Biking to Breakfast

I am riding the recumbent bike inside today.  I have already done 25 minutes of drop sets as weight training, so am warmed up nicely for my cardio session.    I sit back in the seat and pedal harder and harder to try and get my heart rate up.  My leg muscles protest, the motion unfamiliar to them since I have been running so much;  it does not help that the bike has a scanning  monitor that gives me the length of time I have been riding, the speed at which I pedal, the number of miles I have covered, and my pulse.  Despite the long phone call with my mother and then the music booming through the living room speakers, time crawls like a wounded animal.   I can’t keep my eyes from the little gray screen in front of me.  It’s there, so I am compelled to watch it.  I try intervals, speeding up to 20 mph for two minutes, then slowing down to 13 or 14 to recover for a minute before speeding up again.  I look out the window and see my friend Amy speed-walking by with her golden retriever.  If I had worn pants today, I would jump off the bike and hurry outdoors to join her.  Unfortunately, I am wearing shorts and a tank; the thermometer reads 19 degrees.  I can’t change and get out there in time to catch her.  I am desperate.  My clothes are soaked with sweat; there’s no doubt I am getting a workout.  I try to conjure up a little summer in my head and think about being outside.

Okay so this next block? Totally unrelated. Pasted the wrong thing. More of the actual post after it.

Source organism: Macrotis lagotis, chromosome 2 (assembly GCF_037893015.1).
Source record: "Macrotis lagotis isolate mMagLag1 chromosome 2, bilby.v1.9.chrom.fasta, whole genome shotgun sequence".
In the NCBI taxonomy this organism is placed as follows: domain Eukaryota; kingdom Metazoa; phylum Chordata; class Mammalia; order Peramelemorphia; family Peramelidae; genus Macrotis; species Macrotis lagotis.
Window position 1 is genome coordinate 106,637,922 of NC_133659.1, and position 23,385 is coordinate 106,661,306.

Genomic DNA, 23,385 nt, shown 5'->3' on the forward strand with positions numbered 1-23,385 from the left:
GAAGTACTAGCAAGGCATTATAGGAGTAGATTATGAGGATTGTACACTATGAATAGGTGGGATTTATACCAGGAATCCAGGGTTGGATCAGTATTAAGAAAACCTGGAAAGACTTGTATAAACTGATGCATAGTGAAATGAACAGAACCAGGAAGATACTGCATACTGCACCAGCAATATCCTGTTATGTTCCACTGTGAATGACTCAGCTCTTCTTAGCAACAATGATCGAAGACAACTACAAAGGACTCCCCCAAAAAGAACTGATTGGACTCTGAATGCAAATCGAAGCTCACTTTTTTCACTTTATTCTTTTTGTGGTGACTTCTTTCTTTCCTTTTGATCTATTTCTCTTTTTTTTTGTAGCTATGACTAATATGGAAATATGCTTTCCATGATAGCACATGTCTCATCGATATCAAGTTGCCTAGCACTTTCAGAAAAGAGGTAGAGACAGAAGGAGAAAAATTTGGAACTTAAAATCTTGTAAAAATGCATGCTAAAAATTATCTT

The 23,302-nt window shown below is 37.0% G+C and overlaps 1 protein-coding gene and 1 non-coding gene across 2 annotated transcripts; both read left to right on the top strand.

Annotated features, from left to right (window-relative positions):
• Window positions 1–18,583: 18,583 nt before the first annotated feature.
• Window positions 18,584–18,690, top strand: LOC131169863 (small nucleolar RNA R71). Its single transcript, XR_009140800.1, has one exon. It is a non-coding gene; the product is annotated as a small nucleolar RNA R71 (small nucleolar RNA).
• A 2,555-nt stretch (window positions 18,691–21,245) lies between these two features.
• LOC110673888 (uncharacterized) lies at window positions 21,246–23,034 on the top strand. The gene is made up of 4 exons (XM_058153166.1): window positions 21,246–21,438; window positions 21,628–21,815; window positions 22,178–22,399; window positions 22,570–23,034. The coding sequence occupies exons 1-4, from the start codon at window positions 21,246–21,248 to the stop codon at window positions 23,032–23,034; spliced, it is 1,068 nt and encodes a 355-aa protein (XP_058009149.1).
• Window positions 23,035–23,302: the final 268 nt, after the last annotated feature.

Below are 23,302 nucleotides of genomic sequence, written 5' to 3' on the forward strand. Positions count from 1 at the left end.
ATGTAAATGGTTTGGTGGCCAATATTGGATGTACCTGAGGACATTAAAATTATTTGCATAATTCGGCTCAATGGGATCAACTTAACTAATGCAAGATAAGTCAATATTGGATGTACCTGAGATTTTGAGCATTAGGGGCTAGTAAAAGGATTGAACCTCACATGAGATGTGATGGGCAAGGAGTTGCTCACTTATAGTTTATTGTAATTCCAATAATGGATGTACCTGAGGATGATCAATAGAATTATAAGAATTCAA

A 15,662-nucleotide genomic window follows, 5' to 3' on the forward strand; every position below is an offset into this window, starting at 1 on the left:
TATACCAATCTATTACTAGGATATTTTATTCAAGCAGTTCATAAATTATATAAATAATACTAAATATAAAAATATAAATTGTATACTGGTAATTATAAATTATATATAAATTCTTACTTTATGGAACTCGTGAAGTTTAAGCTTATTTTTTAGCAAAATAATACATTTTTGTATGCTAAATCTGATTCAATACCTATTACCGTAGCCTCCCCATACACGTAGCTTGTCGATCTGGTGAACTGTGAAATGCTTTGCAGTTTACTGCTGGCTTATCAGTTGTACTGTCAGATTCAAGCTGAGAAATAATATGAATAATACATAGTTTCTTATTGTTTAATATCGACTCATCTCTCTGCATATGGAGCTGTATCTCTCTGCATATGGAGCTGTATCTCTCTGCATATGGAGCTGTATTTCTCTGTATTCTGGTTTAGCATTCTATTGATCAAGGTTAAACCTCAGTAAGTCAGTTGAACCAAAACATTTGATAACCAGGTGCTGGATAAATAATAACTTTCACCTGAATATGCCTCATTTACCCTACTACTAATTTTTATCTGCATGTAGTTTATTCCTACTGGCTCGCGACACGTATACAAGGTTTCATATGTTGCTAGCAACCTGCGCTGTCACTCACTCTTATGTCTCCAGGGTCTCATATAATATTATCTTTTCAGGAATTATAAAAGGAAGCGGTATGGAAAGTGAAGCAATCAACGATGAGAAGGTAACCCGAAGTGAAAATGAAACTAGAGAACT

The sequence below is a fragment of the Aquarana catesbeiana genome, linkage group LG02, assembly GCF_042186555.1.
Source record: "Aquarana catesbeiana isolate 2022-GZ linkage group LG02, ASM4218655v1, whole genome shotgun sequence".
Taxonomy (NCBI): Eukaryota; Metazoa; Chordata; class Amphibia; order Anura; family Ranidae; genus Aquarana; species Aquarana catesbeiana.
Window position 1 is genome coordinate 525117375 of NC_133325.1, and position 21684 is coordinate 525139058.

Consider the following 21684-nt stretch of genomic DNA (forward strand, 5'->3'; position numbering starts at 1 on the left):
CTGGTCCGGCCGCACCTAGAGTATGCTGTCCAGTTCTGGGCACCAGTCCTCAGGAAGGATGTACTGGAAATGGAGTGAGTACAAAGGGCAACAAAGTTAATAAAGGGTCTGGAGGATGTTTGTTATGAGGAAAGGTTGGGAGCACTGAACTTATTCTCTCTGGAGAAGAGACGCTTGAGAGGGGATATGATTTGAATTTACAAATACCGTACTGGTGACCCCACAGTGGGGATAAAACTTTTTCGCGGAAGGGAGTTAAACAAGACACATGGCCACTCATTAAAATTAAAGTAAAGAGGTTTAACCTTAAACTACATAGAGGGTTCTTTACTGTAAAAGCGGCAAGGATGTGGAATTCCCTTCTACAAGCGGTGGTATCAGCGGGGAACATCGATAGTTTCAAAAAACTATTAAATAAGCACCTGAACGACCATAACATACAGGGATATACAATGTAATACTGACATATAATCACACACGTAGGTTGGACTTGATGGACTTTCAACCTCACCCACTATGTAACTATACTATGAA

I love biking.  When it’s warm out, I ride my bike for about half and hour or a little longer after a run as a cool down. Speeding along, the wind and wind resistance help to evaporate the sweat from my body.   I feel exhilarated and have enough energy  left after a run to fly down hills and pump the pedals hard to move up them.  To really get going, I stand up and pedal, the same as I did when I was a kid biking around our neighborhood.  I whiz past marshes and ocean all the way to Good Harbor Beach in Gloucester, never wondering how far I have gone or what speed I have attained.  I don’t look at my watch to see when the ride will be over.  It’s my bike and me, out riding until I decide to turn around and go home.

But here in the living room, I struggle to keep my mind busy.  My book group meets today and I have not yet prepared anything to eat.  One of the women is gluten intolerant, so I focus on making a yummy breakfast she can eat.  It’s too cold for yogurt and fruit and I don’t have enough interesting fruit in the house to make fruit salad anyway. I have eggs, and lots of vegetables, a little cheese left over from pizza night.  I’ll make  frittata— similar to a a quiche but without the crust.  I speed up, hurrying the final mile so I can move to the kitchen.

Finally, fresh and clean after a shower, I chop onions, bell peppers and broccoli.  I pull the tall box of egg substitute from the refrigerator and dig around for the cheese.  I find the chipotle Tabasco and pile everything on the counter.  I lift the heavy old cast iron skillet from the cupboard beneath the oven, set it on the stove, and pour in a dollop of olive oil.  My mouth waters as I toss the vegetables into the skillet and begin to saute them.